By Alleen Brown
By Maggie LaMaack
By CP Staff
By Jesse Marx
By Jesse Marx
By Maggie LaMaack
By Jake Rossen
We should do everything we can to build strong communities. How? By helping those in need, making the effort to understand each other, pitching in to do what needs to be done.
Introducing your kids to books about cooperation, compassion, and service, particularly in this season of goodwill, will teach them that when we take care of each other, problems take care of themselves.
These children's books applaud individual initiative and highlight the amazing feats a group of dedicated workers can accomplish. Some use humor for emphasis, others tug at the heart. Whether they offer a slice of life or pure fiction, each of the following titles proves that good works make great reading.
Raising Yoder's Barn
Little Brown, 1998, $15.95
Ages 4 to 8
When lightning ignites a devastating fire, a young boy's neighbors try valiantly, though unsuccessfully, to douse the blaze. Understanding the importance of a barn to the Amish family farm, the entire community helps the Yoders rebuild, raising a massive new structure in only one day.
This personal account chronicles a week that encompasses both total destruction and a miraculous rebirth. Lyrical prose describes a culture in which simplicity and selflessness weave a web of support so strong that tragedy cannot threaten families. Glorious oil paintings capture one family's loss and their community's unequivocal response.
Doubleday, 1998, $16.95
Ages 4 to 8
When a teacher explains the connection between beauty and happiness, a young girl is determined to find something beautiful in her bleak inner-city neighborhood. After visiting friends and neighbors for advice, she begins to see that "the beauty of friendship and the power of hope" do strengthen her own community. Recognizing that she has the power to make a difference, to create beauty, she embarks on a course to clean up the courtyard of her apartment building.
Luminous, realistic watercolors expose what happens when people don't care and what blossoms when they do.
Fishing for Methuselah
HarperCollins, 1998, $14.95
Ages 4 to 8
Ivan and Olaf are boisterous buddies whose friendship is based on fierce one-upmanship. Their squabbling peaks during the annual winter carnival when an ice-fishing competition hones their criticism of one another to unbearable sharpness. This year, they have challenged each other to catch the legendary Methuselah, the largest, craftiest fish in nearby Moosehead Lake. Their constant bickering is on the verge of causing their demise, however: Unbeknownst to Ivan and Olaf, it appears that even fish have their limits.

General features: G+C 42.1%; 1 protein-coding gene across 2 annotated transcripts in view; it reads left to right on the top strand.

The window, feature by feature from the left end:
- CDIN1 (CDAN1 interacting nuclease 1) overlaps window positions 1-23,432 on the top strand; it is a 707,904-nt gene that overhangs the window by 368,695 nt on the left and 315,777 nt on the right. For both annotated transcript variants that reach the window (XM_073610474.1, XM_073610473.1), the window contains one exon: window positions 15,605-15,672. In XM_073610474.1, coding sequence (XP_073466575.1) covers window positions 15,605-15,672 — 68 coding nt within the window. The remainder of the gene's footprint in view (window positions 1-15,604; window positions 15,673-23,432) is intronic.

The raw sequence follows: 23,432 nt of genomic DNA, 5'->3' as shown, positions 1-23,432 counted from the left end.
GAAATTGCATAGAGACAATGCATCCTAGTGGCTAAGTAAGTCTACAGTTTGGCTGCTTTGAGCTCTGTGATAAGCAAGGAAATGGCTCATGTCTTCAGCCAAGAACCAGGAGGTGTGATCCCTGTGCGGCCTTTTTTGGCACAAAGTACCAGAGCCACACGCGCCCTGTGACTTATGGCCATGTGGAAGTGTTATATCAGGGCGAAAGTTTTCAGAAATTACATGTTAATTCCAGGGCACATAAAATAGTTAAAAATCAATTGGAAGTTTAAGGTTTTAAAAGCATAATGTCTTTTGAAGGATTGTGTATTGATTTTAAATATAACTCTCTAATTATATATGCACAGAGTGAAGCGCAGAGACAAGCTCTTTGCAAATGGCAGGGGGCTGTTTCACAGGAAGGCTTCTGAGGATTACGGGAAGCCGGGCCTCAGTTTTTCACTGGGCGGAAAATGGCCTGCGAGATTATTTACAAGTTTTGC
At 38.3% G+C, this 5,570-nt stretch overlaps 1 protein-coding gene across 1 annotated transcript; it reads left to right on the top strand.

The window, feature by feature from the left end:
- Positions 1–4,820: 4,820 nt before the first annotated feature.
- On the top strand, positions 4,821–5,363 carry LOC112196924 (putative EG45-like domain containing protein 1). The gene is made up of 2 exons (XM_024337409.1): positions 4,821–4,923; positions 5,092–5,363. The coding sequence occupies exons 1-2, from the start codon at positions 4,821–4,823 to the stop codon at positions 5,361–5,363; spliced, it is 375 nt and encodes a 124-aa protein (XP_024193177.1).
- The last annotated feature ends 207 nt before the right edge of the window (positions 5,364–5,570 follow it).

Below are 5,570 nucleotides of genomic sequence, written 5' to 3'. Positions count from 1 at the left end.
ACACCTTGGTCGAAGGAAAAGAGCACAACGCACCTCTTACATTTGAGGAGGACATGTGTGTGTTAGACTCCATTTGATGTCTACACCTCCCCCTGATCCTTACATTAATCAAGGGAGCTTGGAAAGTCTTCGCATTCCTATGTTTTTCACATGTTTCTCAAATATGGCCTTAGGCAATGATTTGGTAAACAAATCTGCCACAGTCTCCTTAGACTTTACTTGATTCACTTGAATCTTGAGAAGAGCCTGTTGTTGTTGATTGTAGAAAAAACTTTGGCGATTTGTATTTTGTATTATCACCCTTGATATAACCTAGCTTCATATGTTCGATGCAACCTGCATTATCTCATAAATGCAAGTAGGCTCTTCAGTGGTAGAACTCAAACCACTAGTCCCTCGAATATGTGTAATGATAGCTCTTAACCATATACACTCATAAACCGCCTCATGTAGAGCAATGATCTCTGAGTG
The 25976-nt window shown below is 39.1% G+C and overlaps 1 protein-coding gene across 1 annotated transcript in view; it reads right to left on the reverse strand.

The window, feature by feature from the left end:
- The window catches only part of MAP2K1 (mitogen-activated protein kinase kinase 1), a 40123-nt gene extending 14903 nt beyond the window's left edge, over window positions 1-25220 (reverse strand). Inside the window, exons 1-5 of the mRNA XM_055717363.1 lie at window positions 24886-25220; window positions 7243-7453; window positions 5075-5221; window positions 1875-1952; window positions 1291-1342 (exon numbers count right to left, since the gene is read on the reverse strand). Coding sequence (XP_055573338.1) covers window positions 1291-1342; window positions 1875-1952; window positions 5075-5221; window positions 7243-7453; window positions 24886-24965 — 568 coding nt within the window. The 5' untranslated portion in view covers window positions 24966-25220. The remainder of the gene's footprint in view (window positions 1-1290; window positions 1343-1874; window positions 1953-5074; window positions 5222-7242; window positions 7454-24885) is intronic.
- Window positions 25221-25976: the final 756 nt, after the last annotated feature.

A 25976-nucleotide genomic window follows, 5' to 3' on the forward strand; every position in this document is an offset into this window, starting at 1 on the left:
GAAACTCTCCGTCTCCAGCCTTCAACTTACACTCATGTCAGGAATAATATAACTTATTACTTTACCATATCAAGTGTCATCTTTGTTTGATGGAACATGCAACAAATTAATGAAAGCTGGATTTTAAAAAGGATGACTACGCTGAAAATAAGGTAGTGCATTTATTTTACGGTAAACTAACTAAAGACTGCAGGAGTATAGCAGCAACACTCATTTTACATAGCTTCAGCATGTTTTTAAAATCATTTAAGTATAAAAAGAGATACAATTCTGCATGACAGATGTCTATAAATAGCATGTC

This zany tale's cartoon-style drawings show unmistakably why cooperation, not competition, is the foundation of enduring friendships.
Slow Train to Oxmox
Farrar, Straus & Giroux, 1998, $16.00
Ages 5 to 8
Edwin Blink is in such a hurry to catch his train that he inadvertently gets on the local instead of the express. Now this busy businessman's pace has slowed from fast-forward to imperceptible and there is not a thing he can do about it. The slow train constantly derails, and uses the commuters to get back on track. Finally, when the locomotive lunges off a trestle, Edwin sees how he can contribute and, after a burst of extraordinary cooperation, the train continues on.
This cautionary fable uses tongue-in-cheek humor to illustrate that busy people who assume they aren't missing much are people who don't know what they're missing.
Philomel, 1998, $16.99
Ages 5 to 9
Ten-year-old Patricia is finally getting the horseback-riding lessons she has dreamed about. But the shabby stable on the wrong side of town with the tough-looking kids out front and the crabby old man next door were not what she had in mind. Then she meets Mrs. Mack, whose infectious warmth and patience convince her to stay.
Pat spends the entire summer learning how much work and how much fun having a horse of her own can be. Then tragedy strikes her beloved mare, and Pat, in the midst of despair, discovers that the seeds of compassion bring miraculous results.
Mary On Horseback
Dial, 1998, $16.99
Ages 7 to 11
Newly independent readers rarely get to feast on topnotch drama or biography. This thin volume offers both. Its three well-wrought stories not only bring history to life; they reveal that when ordinary people accomplish the seemingly impossible, they make history.
Mary Breckinridge faced enormous challenges in bringing modern medicine to the Appalachians in the 1920s. Her Frontier Nursing Service is the model for the delivery of rural health care to this day and is a tribute to her generous heart, hard work, and invincible spirit.
Hyperion, 1998, $15.95
Ages 11 and up
When Petey was born in 1920, the cerebral palsy that disfigured his body was assumed to have disabled his mind as well. Misdiagnosed as an idiot, he spends most of his life in a mental institution. The deadening monotony of his life is unimaginable. Starving for love, he develops friendships with the few souls who detect the intelligent soul trapped within his misshapen form, but the relationships don't last--at least not long enough for Petey.
By the time he is seventy, he is mistrustful. Caregivers come and go. Promises are broken. His life has taught him that it's best not to expect much; that way, you're never disappointed. But then Trevor, a teenager struggling to discover where he fits in the world, finds Petey. Together they embark on an adventure fraught with possibility: They become friends. After that, everything changes for Petey. And Trevor. And readers, too.